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Spokane, Washington  Est. May 19, 1883
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Allan Marzetta Altek Owner Gets High Performance With Down-To-Earth Style

Grayden Jones Staff writer

Allan Marzetta owns one of the largest machining and plastic-injection molding companies on the West Coast, with 180 employees and $15 million in annual sales.

But he doesn’t act like it.

As chairman of Altek Inc. in Liberty Lake, Marzetta puts on white socks, not executive airs. He’d rather pound nails at his new $5 million factory than attend pretentious downtown business meetings. He’d rather stalk a Canadian moose with his 300 Winchester than the next big deal.

“You’d think a guy with 180 employees would be more formal, but Al is just a good, down-to-earth businessman,” says U.S. Bank executive Jay Lewis, and Marzetta’s banker since 1981. “Even though he’s not real sophisticated, he’s very, very bright. He’s dumb like a fox.”

Born in Massachusetts and raised in the San Francisco area, Marzetta has reached the top of his field without really knowing it. From an $8,000 investment 25 years ago, the 55-year-old high school graduate has created one of the largest West Coast companies producing metal and plastic parts for the electronics and medical industries.

Telect, Itron, Advanced Technology Laboratories and A-dec are among the 50 or more customers who depend on Marzetta for pieces that connect computers, operate ultrasound machines and attack heart disease.

In August, Marzetta will open a new 138,000-square-foot factory across from his current building on East Appleway in Liberty Lake. He expects sales to double in five years to $30 million.

That’s solid growth for a company that just as easily could have been founded in Seattle. Marzetta and his family were headed to Puget Sound in the late 1960s after completing a Massachusetts apprenticeship in tool-and-die making.

When he arrived in Spokane, Marzetta’s son became ill and had to be hospitalized. During his stay, a motel clerk convinced Marzetta to apply for a job as a mold man for Columbia Lighting Inc. in Spokane. He never left the area.

After bouncing around several companies, Marzetta and a partner started a machine shop in his garage. The pair parted in 1981 when Marzetta expanded into plastic-injection molding.

The timing of Marzetta’s venture was perfect. For years he has ridden the growth of the high-technology and medical supply industries, where parts are constantly needed to keep up with new innovations.

“He’s done a miraculous job,” says Mike Saad Sr. of Dana-Saad Co., a Valley plastic injection molding company. “He went from nothing to a giant.”

Marzetta’s only failure, Lewis says, was a separate company he founded years ago to make joy sticks for video games.

Marzetta’s successes, however, are endless. True to his style, many begin with nothing more than a handshake.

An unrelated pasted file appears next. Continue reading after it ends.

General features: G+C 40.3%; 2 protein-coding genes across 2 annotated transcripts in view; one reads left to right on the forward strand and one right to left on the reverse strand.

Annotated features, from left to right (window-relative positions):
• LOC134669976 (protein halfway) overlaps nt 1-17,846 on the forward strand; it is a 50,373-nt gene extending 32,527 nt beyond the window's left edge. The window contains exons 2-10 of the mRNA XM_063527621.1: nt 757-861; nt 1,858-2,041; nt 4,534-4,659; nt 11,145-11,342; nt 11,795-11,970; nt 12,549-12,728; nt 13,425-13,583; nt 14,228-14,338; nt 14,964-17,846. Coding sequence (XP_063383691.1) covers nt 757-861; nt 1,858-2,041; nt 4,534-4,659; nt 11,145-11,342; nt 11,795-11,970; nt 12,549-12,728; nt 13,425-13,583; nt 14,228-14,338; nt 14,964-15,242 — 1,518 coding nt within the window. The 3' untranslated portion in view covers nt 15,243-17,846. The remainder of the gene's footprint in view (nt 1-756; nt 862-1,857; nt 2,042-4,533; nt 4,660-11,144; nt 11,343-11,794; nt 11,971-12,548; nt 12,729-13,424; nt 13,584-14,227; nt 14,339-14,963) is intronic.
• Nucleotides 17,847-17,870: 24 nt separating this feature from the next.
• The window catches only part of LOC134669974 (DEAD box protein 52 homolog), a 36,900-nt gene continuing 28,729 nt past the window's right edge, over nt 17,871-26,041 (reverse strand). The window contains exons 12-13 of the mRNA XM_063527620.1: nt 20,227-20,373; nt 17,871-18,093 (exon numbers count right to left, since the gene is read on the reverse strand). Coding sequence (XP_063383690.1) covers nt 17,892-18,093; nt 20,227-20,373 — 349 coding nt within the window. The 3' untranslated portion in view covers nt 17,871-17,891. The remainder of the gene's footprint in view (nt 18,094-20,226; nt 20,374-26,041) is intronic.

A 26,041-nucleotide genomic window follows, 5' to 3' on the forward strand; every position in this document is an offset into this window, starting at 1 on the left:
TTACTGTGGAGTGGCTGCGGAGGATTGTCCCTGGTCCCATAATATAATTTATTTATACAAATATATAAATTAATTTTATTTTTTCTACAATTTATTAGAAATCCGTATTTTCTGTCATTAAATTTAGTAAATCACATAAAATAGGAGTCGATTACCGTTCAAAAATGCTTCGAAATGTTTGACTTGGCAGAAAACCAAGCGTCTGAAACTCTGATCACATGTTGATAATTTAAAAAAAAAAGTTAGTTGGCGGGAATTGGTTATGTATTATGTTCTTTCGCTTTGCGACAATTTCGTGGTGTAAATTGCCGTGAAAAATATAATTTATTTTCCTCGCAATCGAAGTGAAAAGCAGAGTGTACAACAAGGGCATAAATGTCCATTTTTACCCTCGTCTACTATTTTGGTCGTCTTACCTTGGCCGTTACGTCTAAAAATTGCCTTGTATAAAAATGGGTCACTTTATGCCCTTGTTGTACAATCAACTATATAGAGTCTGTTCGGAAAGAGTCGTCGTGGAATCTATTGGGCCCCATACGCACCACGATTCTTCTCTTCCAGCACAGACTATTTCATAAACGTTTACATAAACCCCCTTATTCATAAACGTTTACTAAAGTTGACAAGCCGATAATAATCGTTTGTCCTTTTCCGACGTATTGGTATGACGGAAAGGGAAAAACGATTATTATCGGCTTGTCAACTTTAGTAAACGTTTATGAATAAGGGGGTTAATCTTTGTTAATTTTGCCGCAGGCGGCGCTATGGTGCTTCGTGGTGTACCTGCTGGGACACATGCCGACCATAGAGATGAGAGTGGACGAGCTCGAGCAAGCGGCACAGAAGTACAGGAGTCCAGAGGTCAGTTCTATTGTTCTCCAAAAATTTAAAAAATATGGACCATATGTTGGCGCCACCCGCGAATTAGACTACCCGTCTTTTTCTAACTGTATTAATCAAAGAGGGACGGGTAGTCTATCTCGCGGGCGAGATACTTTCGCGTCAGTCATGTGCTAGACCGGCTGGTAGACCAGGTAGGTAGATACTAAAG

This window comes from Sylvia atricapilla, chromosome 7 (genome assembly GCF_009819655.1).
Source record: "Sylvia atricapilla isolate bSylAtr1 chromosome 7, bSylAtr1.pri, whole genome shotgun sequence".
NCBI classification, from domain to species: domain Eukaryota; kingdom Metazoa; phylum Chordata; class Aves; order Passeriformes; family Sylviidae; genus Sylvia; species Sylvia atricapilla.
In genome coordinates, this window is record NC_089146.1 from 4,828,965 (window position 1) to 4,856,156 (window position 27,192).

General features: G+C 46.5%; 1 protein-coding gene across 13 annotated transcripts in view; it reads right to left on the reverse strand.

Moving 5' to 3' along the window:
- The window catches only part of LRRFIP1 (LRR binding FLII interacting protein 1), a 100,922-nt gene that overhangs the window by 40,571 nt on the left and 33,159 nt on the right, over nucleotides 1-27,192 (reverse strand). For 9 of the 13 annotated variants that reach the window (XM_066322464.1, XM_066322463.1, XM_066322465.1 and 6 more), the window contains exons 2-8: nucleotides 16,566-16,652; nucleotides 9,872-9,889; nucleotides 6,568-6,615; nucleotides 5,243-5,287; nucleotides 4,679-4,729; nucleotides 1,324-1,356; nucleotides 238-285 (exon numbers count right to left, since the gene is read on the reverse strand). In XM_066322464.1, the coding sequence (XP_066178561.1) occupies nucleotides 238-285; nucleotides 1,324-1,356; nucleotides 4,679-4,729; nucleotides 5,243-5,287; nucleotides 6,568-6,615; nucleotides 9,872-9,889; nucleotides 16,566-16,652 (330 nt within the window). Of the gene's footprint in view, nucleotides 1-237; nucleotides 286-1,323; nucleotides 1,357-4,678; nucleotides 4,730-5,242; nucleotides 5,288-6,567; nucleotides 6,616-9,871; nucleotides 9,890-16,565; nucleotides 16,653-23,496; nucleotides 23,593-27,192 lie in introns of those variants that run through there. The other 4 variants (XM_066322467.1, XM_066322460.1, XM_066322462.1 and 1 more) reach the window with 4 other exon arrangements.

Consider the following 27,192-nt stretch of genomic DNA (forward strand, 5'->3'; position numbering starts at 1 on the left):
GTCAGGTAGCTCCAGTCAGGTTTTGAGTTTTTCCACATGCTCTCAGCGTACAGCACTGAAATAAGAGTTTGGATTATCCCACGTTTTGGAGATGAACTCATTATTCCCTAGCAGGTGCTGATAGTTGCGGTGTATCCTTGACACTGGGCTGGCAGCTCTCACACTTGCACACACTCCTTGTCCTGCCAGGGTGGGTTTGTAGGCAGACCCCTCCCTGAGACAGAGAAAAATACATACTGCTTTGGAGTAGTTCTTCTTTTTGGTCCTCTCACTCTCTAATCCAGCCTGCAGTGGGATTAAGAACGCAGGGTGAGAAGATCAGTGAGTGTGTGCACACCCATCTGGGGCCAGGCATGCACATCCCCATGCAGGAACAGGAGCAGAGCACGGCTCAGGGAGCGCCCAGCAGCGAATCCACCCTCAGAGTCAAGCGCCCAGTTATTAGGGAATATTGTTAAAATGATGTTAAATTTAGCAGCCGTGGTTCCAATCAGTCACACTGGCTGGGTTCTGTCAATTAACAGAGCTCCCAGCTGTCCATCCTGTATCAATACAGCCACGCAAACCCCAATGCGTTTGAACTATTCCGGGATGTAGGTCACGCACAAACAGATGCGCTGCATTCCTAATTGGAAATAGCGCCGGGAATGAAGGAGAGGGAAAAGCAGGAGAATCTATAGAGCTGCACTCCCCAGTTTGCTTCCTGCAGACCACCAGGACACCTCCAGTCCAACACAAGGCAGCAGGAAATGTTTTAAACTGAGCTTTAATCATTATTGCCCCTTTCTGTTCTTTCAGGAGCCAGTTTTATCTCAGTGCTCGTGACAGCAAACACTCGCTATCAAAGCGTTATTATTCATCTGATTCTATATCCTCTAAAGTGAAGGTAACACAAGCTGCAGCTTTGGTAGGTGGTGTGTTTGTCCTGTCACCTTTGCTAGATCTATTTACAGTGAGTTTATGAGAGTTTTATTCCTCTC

Last month, Marzetta agreed to make $50,000 in parts for a Portland dental supply company. But the deal will require him to buy a $440,000 injection molder from Germany.

It never occurred to Marzetta that the contract wouldn’t cover his capital cost. He figured the relationship he nurtured with the customer eventually would generate enough additional business to more than cover his costs.

“I’m not controlled by some conglomerate where I have to go to the board of directors to get something done,” Marzetta says. “If the project looks sound, I can make the deal on the spot.”

Employees describe Marzetta as painfully shy, and a bit of a card. He once created a space at the office for his Chevy pickup called the “Italian handicapped zone.”

At company parties, Marzetta lets someone else do the talking. But his quiet charity speaks loudly of his love for children.

The father of seven has dropped as much as $5,000 at the annual Festival of Trees benefit for the Valley Medical Center. He helps coach the his kids’ T-ball team.

Spotting a good business deal seems to come naturally to Marzetta. And his ability to build any part, regardless of its complexity, is legendary. But he’s got a lousy memory for details.

He can’t tell you if Altek has 50 customers or 100. He forgets the names of common shop machines and isn’t sure how much he’s spending on payroll. (It’s $4.5 million annually, says company president Mike Schneider). He frequently calls employees “Sis” because he says he forgets their names.

Recognizing his weakness in managing large numbers of people, Marzetta recently hired Schneider, a former Northern California high school buddy, in January. Schneider most recently was vice president for American Steel Co. in Seattle.

Schneider will manage the day-to-day operation while Marzetta oversees construction of the new building and new projects.

“We’ve grown up with this understanding that customers want us to build parts and that’s fine. But now they’re asking for more,” Marzetta says. “Frankly, I’d rather be hunting and fishing.”

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